by nine-times (778537)

      Yeah, but we're going to get screwed by the telecoms either way. May as well have them paying the schools in the meantime.

      • Right, just think of the extra price as taxes!
        • No, I'm saying they're going to charge "the extra price" anyway. Or do you really think that, when these companies save a buck, they pass the savings on to you?

          • by Yetihehe (971185)

            Or do you really think that, when these companies save a buck, they pass the savings on to you? Only if they have competition. But: Two companies are NOT competition. It's oligopoly.
    • the spectrum was already given. If the FCC takes it back without compensation, then it pretty much says that the feds can do it to our lands. Far better that these companies ahve to pay money for what they do not own, then to steal.
      • Who in the hell thought is was a good idea to just hand billions of dollars worth of spectrum over to these people in the first place? Did anybody really think that the local chapter of Bob Barker's Spay those Critters Club was going to effectively use valuable spectrum? The schools and NPOs let their licences lapse and I am supposed to feel bad for them? Wow, yet another brilliant resource redistribution scheme that didn't work out, what a freaking shock.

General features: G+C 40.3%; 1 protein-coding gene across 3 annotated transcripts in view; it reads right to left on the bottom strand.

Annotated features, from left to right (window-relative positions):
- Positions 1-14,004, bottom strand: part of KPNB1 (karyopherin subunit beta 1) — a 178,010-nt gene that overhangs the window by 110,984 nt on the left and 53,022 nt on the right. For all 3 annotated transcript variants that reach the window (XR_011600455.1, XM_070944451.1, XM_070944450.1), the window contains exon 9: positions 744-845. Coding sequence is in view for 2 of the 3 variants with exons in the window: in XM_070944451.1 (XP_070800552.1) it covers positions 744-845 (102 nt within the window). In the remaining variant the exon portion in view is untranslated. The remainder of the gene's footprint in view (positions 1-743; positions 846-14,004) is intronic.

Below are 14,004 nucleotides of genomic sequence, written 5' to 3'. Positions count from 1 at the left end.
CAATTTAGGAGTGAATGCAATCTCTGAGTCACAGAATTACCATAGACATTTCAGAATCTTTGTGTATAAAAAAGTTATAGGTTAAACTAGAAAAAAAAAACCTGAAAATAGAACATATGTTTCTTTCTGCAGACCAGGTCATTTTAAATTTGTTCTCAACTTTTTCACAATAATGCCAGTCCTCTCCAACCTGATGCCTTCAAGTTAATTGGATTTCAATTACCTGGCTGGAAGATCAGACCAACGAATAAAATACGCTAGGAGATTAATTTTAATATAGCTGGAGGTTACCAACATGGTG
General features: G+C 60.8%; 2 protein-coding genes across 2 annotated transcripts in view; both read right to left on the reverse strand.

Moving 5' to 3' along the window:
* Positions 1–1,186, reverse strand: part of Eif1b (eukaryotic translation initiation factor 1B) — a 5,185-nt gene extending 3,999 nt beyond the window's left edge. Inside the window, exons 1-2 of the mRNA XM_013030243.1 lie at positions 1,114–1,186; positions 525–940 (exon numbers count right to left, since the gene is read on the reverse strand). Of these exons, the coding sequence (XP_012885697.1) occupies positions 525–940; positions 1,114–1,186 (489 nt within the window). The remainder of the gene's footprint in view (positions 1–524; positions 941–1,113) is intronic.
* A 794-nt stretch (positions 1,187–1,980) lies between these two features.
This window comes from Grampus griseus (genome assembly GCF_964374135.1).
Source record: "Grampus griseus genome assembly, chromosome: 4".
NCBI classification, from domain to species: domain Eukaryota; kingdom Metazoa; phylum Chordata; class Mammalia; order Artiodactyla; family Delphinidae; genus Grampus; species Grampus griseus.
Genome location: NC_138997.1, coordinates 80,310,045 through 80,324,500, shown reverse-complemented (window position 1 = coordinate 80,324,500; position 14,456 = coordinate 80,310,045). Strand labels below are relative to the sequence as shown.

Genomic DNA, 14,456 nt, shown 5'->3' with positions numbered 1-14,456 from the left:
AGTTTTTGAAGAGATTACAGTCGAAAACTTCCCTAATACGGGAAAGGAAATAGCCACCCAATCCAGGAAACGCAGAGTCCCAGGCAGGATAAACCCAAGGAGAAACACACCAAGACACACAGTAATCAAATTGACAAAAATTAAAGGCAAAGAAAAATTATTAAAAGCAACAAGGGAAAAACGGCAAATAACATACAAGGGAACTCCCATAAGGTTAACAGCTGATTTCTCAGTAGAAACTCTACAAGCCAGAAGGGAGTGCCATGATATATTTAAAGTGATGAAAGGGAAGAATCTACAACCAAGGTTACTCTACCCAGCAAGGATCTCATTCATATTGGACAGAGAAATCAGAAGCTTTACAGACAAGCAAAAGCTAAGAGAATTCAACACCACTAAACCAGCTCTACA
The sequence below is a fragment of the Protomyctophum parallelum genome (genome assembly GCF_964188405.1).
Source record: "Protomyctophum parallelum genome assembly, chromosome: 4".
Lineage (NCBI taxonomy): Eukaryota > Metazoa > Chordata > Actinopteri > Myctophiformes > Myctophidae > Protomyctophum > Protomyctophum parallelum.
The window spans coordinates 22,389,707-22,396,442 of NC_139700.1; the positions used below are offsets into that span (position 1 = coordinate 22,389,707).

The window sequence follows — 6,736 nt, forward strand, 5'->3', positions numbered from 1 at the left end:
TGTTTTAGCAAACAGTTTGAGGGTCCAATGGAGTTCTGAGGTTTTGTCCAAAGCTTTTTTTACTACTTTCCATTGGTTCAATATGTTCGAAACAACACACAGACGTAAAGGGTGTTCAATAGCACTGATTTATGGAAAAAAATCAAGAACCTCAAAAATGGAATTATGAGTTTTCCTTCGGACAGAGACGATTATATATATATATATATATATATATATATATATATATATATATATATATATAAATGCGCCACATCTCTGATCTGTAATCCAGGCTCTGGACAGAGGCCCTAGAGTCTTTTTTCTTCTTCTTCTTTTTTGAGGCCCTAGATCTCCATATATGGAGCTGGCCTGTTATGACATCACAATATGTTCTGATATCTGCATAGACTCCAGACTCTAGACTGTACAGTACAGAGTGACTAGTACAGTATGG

• by Arterion (941661)

          Wow, yet another brilliant resource redistribution scheme that didn't work out, what a freaking shock.
          Yeah. They should be taking money directly out of the rich people's incomes and putting the into the poor folks'. All this stuff in between is just a mess.
  • I don't see how any company/organization has a right to claim to a spectrum and who gave the FCC ownership of all of them and the ability to hand them out to the highest bidders? Politicians making laws about stuff they don't understand but see a dollar sign on. On a lighter note I declare myself owner of all the ocean front property on mars (once there are oceans) that way in a few hundred years my kids can be filthy stinking rich as they sell off the best pieces on 1/2 acre lots.